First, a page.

Re: Eagles add a twist | story, Oct. 17
Federal law protects eagles
Due to two nesting bald eagles, the Suncoast Seabird Sanctuary, the largest nonprofit wild bird hospital in the United States, supports the Tarpon Springs Planning and Zoning Board's recommendation on Oct. 16 to deny Wal-Mart's site plan.
It is imperative to have our local comprehensive zoning plans consistent with state and federal ones to honor the 660-foot buffer zone for these beautiful birds that are the U.S. national emblem.
Wal-Mart has failed to meet these with their suggested revisions and modifications. Their proposed building site is on the environmentally sensitive banks of the Anclote River, and is not only the home to these two eagles but to many species of birds and wildlife.
The eagles are protected by the federally mandated Migratory Bird Treaty Act and the Bald and Golden Eagle Protection Act, which forbid the harming, selling or killing of eagles, their nests or eggs.
The public is encouraged to voice their opinions at the Tarpon Springs City Commission's meeting at 6:30 p.m. today at Tarpon Springs City Hall, 324 E Pine St., Tarpon Springs. To avoid another all-night meeting on this issue, the city reserved Oct. 22 to continue if necessary.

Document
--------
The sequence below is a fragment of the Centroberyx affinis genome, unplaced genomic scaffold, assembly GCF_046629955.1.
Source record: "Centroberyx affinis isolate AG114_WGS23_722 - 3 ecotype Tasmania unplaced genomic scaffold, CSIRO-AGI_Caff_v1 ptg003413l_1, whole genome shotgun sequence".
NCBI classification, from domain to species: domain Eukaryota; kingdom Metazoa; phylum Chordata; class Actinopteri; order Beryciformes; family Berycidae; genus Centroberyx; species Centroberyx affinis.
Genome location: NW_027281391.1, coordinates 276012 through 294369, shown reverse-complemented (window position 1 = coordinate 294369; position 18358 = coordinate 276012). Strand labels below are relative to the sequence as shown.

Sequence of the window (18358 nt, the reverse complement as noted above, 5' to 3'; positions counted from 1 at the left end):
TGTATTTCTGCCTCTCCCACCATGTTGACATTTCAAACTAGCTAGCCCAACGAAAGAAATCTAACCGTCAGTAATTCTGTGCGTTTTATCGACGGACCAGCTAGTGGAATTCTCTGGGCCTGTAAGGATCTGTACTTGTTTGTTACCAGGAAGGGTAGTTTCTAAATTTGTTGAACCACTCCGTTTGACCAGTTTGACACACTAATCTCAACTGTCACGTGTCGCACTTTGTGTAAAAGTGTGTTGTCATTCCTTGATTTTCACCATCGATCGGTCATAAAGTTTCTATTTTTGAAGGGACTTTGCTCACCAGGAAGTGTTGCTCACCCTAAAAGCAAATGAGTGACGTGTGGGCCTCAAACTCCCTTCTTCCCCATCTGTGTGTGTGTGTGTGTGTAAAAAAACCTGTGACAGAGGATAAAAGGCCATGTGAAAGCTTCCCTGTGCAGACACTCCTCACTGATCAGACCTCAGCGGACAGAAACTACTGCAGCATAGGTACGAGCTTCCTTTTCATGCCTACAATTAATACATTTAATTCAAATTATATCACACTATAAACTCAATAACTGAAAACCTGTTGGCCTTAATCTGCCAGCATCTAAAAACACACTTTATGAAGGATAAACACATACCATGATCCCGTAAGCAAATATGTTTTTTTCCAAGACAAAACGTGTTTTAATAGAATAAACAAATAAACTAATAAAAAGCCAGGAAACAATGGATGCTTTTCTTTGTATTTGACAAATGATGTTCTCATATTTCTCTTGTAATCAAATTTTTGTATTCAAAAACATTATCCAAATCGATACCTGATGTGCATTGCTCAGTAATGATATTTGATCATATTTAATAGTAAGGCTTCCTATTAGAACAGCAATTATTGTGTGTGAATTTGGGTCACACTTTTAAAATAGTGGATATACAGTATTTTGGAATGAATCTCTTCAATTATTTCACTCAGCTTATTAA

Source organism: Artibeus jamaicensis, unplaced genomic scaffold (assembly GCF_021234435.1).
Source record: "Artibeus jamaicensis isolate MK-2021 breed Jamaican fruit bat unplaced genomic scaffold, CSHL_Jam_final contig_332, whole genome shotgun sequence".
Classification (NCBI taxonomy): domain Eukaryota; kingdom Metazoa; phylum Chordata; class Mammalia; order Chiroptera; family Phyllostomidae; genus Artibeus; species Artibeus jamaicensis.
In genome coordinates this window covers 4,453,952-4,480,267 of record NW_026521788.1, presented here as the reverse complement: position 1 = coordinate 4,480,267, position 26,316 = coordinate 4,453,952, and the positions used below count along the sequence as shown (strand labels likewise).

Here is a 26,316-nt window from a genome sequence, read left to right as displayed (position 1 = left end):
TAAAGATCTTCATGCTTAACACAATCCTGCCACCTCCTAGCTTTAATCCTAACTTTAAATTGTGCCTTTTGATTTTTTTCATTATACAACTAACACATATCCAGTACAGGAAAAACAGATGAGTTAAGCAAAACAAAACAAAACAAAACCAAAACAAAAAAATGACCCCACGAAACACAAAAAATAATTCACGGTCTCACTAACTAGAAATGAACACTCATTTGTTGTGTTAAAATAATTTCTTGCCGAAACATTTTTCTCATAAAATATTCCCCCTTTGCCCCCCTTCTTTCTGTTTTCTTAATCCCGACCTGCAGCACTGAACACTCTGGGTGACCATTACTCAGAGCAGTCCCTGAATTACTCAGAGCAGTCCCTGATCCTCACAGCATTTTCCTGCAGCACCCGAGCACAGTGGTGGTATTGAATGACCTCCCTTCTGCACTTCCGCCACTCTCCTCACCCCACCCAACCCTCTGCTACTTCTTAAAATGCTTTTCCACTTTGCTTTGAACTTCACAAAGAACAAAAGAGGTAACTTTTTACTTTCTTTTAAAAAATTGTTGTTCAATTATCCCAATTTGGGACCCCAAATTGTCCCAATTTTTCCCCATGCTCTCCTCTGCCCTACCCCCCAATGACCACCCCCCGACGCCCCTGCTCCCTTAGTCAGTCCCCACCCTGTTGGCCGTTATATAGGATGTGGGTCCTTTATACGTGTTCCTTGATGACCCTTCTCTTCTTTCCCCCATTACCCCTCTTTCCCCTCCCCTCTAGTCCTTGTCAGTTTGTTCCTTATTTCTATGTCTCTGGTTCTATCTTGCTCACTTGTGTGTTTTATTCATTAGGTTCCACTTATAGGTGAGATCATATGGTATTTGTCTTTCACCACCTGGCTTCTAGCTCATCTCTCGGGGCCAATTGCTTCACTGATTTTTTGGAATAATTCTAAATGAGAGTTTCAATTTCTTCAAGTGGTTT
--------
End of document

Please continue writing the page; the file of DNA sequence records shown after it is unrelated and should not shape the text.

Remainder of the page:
Thanks so much!
Michelle Simoneau, marketing and public relations coordinator, Suncoast Seabird Sanctuary, Indian Shores
Re: The law, not emotion, needs to decide this editorial, Oct. 19
Store will benefit Tarpon Springs
My wife and I are fully in favor of the proposed Wal-Mart development on its U.S. 19 property in Tarpon Springs.
This is a tract of private property appropriately zoned for the type of retail development proposed. Similar retail development exists nearly continuously for 50 miles of U.S. 19 north and south of Tarpon Springs. The north bank of the Anclote, across the river from the Wal-Mart property, is already fully developed.
If this area was to be set aside for a park or nature preserve, the time to do it was years ago, before the comprehensive zoning plan was set and U.S. 19 was subsequently ruined by virtually unchecked development.